The Easiest Responsive Grid … Ever

A responsive grid is not a framework, but a development feature that can be easily added to any website. It allows dynamic resizing of a page to fit today’s abundant variety of screens, including mobile and other handheld devices. Like most of my other creations, this 12-column grid is extremely lightweight and is absent of all the extra frills that you probably don’t need. It is completely vanilla and ready for customization: no JavaScript, no fonts, no colors, no complicated IE hacks.

The Richard’s Ramblings… site uses basically the same mobile-first responsive grid as published below. You can view the results by resizing your browser window. Once the window size decreases to that of a smart phone or small tablet, the columns become fixed width and vertically aligned.

Sample HTML Code

<div class="fixed clearfix">
  <div class="eight columns">Primary content</div>
  <div class="four columns last">Secondary content</div>

Replace “fixed” with “fluid” in line 1 (highlighted) of the sample code above to switch from a constrained viewing window to full window width, while still retaining dynamic resizing. Personally, I don’t like the “classic” 960 grid, and prefer the 1140 or larger grids. That said, the flexibility of this mobile-first grid allows you to change the maximum width in the fixed layout; just replace “max-width:1140px” with “max-width:960px” (or whatever width you prefer) in line 15 (highlighted) of the stylesheet below.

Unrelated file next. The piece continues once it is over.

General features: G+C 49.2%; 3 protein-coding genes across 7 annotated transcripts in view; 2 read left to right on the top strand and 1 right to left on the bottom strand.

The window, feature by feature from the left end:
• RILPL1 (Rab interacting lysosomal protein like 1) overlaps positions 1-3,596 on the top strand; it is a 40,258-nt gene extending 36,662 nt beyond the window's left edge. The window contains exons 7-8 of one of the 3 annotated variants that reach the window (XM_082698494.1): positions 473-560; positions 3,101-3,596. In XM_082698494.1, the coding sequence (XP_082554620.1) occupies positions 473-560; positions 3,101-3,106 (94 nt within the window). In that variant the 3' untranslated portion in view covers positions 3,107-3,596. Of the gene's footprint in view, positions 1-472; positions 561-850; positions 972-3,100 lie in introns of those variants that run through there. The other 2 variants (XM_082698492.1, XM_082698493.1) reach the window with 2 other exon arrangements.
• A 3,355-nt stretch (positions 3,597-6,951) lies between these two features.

Barebones Stylesheet

body,.container,.fixed,.fluid {margin:0 auto} body {width:94%}
.clearfix {clear:both; height:1%; zoom:1} * {box-sizing:border-box}
.clearfix:after {content:".";display:block;height:0;visibility:hidden}
.column,.columns {
  float:none;margin:0 3% 1em 0;padding:10px 0;width:99%;
@media only screen and (min-width: 768px) {
  .one.column,.one.columns {width:5.5%} .two.columns {width:14%}
  .three.columns {width:22.5%} .four.columns {width:31%}
  .five.columns {width:39.5%} .six.columns {width:48%}
  .seven.columns {width:56.5%} .eight.columns {width:65%}
  .nine.columns {width:73.5%} .ten.columns {width:82%}
  .eleven.columns {width:90.5%} .twelve.columns {width:99%}
  .column,.columns {position:relative; float:left; display:inline;}
  .last,.twelve.columns {margin-right:0} .fixed {max-width:1140px}
@media only screen and (max-width: 767px) {
  .container,.fixed,.fluid {width:300px}
  .column,.columns {margin-right:0; width:300px;}
@media only screen and (min-width: 480px) and (max-width: 767px) {
  .container,.fixed,.fluid {width:420px}
  .column,.columns {margin-right:0; width:420px;}

This is an ideal responsive grid if you want to incorporate grids into your existing website. Those starting a site from scratch may want the extra user interface features, widgets, and styles contained in larger, all-in-one packages. For new installations, I suggest one of the following excellent solutions, all of which I have personally used in various projects:

  • Bones (a barebones responsive WordPress theme)
  • Bootstrap (from the guys at Twitter)
  • Foundation (very similar to Bootstrap)
  • Skeleton (lighter weight than Foundation)